Before the age of eDiscovery, “big law” tapped into a vast amount of money and invested in expensive hardware used by a team of high-salary consultants. Behemoth firms are still amortizing those investments and feel dedicated to them more than smaller, more agile firms who never got to join that club. eDiscovery opens up innovative resources like predictive analytics and AI on the Cloud, setting the stage for small firms to go toe to toe with goliaths at a fraction of the cost (for firms and clients).
To stay current, firms must surf the eDiscovery wave and take advantage of the doors that virtual technology opens. The day of virtual trials—where judges, jurors, lawyers, and witnesses participate using virtual reality—is not far off. Drones will record the scene of an accident in real-time, providing jurors with at-location, 360-degree footage (which will comply with new evidence standards and evidentiary rules).
These changes come with an increased need for advanced levels of technology management and fortified, monitored security. Outsourcing this modern tech to a Managed Service Provider that specializes in IT specifically for law firms will be a wise investment—especially since the exabytes of data that will be stored and shared will be subject to strict industry compliance protocols.
The future of law looks very different, and moves a lot faster than law as the world has known it for so long. Managing a successful firm into tomorrow means accepting adaptability and embracing the new tools that technology is already bringing to the legal profession. This notion isn’t novel to law firms or analysts who predict that overall spending on technology will increase by more than 50% between 2015 and 2030. Half of that expenditure will be on information-technology services.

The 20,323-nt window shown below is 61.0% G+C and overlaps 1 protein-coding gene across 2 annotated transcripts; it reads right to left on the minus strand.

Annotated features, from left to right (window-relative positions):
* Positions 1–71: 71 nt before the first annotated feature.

There’s never been a more exciting time for small Canadian law firms empowered by what the future of law holds. These firms not only encourage millennials (or any generation) to communicate via online law communities; they actively investigate the possibilities that eDiscovery and virtual reality open up to their cases and trials. And they understand the value of managing innovation with an information technology partner that contributes to growth.
Discerning Toronto firms lead the way into the future, outsourcing IT to Managed Service Providers who stay ahead of modern law’s unique challenges. Since 2008, Vertex has been the trusted IT partner for Toronto law firms, providing industry-best specialized IT support for lawyers. Vertex protects lawyers with secure, reliable cloud solutions that bring firms under protocol compliance from PIPEDA to provincial law societies. Vertex helps you manage and grow your law practice hassle-free, at one fixed price, delivered by our team of dedicated IT professionals right here in Toronto.
Ask us about Vertex Cloud Desktop for Law firms (legal software in the Cloud), Managed IT solutions for law firms (a suite of services, from strategic planning to unlimited support directly from our Toronto office), and our custom solutions that support your firm’s practice management software, workflow, and culture.
Vertex is ahead of the technology curve, so you can focus on capitalizing on what new tech means for your firm. Contact us today about Vertex’s specialized IT support for lawyers.